JC: I had a rather strong Romantic tendency. I read a lot of Dickens, and a lot of Charlotte Brontë. I was very interested in novels like Shirley [1849 novel by Charlotte Brontë], which was one of the first feminist books about capitalism. I also read a lot of Russian authors. I was entranced by Pasternak, by Chekhov’s short stories, among other things.

I also read a lot of South African literature. From early on, I read Nadine Gordimer, who later became a friend, although we didn’t actually interact very often because she remained in South Africa. But she came to visit us in the US a couple of times. I was quite classical in my readings then. Maybe that was partly my bourgeois-Jewish background.

DW: There are worse things. This is obviously a large question, but why were you drawn to anthropology?

JC: That is a complicated question. I spent a year in Israel after school. My cousin, but a generation older, so genealogically my uncle, had gone to Israel at the time of independence, of Nakba, and later became minister of health in Moshe Sharett’s government. He was very much of the Israeli left of the time.

He was a psychiatrist but had a deep influence on me intellectually. He happened to be the brother-in-law of the late Max Gluckman, the South African-born anthropologist who was the head of the anthropology department at Manchester, who later became a colleague. He was a major figure in the discipline and in African Studies. So there was a relationship there. Gluckman himself had been a member of the Communist Party, although his anthropology was anything but Marxist—we used to joke about his “Maxism,” his “Marxism” of the precapitalist world.

In any event, during that year in Israel, through long discussions with my “uncle,” I became interested in anthropology. Also, it was the only discipline in South Africa at the time, even though it had been deeply implicated in colonialism, that took seriously a concern with the vast majority of the population, its black indigenous citizens.

Also, I realized that if I were to become an anthropologist, I would have to learn an African language and that seemed to me an almost sacred obligation, living in a country most of whose people spoke African languages.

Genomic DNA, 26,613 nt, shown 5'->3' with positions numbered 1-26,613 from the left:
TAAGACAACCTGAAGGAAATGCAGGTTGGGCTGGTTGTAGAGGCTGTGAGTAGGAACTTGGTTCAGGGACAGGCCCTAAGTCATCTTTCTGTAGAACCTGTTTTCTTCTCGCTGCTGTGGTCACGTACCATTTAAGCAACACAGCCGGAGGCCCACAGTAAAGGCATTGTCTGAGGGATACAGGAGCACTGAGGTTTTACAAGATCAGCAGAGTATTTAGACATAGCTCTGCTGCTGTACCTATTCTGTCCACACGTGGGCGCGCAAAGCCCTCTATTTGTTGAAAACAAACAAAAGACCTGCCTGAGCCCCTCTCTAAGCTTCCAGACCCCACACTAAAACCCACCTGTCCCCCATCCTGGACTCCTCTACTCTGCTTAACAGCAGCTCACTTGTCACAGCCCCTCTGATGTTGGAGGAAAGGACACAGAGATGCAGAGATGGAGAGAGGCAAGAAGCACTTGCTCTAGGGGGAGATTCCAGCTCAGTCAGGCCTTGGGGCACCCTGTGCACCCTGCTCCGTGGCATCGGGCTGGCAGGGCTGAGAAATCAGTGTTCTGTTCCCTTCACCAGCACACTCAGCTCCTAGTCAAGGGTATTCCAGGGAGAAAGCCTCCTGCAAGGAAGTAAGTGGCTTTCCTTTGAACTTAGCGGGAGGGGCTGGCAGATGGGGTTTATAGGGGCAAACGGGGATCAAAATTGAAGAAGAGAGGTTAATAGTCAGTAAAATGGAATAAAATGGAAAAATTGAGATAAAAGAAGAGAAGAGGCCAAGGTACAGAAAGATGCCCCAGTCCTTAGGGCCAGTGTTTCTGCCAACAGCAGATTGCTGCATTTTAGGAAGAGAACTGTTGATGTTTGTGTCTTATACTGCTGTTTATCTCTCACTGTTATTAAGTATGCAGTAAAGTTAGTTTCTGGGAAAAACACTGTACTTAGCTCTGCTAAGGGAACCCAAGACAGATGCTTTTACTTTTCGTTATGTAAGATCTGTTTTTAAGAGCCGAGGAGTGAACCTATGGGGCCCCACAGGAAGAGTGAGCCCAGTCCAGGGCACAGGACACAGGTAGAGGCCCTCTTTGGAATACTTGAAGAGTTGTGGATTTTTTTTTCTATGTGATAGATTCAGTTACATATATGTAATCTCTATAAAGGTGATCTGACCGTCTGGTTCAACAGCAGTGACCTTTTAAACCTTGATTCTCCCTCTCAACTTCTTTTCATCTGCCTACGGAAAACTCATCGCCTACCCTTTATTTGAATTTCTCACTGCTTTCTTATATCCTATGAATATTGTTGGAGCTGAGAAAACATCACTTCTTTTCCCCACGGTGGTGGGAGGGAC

DW: Could you describe the fieldwork you did in the late 1960s?

JC: To take a step back, our undergraduate anthropology professor at the University of Cape Town was Monica Wilson, an extraordinarily gifted scholar and teacher. Interestingly, she was one of the first people to draw an analogy in the early 1950s, in a classic essay, between McCarthyism and African witchcraft.

Monica Wilson in Palestine, 1948

She was a remarkable anthropologist and advisor. Jean and I were of the left. That’s why we went to the London School of Economics to do our doctoral work. Monica Wilson called us into her office one day and said, “Where will it be for you [for graduate school]? Oxford, Cambridge? No, you’re too political—LSE.” It was at the time a well-known leftist school.

She said to us, if you want to do fieldwork in the South African context, you will have to go to live among a people who live in a borderland, because the chances are you’re going to have trouble with the South African security police. You may not be allowed to finish your fieldwork. Go to a place where you can actually complete it on the other side of the border if necessary.

So we went to the South Africa-Botswana borderland in what is now the North West province, near the historically famous town known in English as Mafeking, in Setswana as Mahikeng, “the place of rocks,” which was where the Siege of Mafeking occurred [in 1899-1900 during the Second Boer War] and where Baden-Powell, who later started the Boy Scouts, made his name, albeit as a rather dubious heroic figure. Our fieldwork was conducted in a Tswana chiefdom, the Barolong boo Ratshidi.

My very first book involved editing Sol Plaatje’s Mafeking Diary [A Black Man’s View of a White Man’s War], which is an account of the siege. We are now preparing the 50th anniversary edition of the publication, which is, to me, a very poignant moment. Plaatje, himself of Tswana extraction, then a young man with limited education, was to become the first general secretary of the South African Native National Congress, later the African National Congress [ANC]. He was also to be one of the country’s great literati: Among other things, he wrote the first novel published by a black person in South Africa, translated Shakespeare into his mother-tongue, Setswana, and emerged as a major public intellectual. Today there is a university and an urban municipality named after him, a scholarly industry around his writings, and much else besides.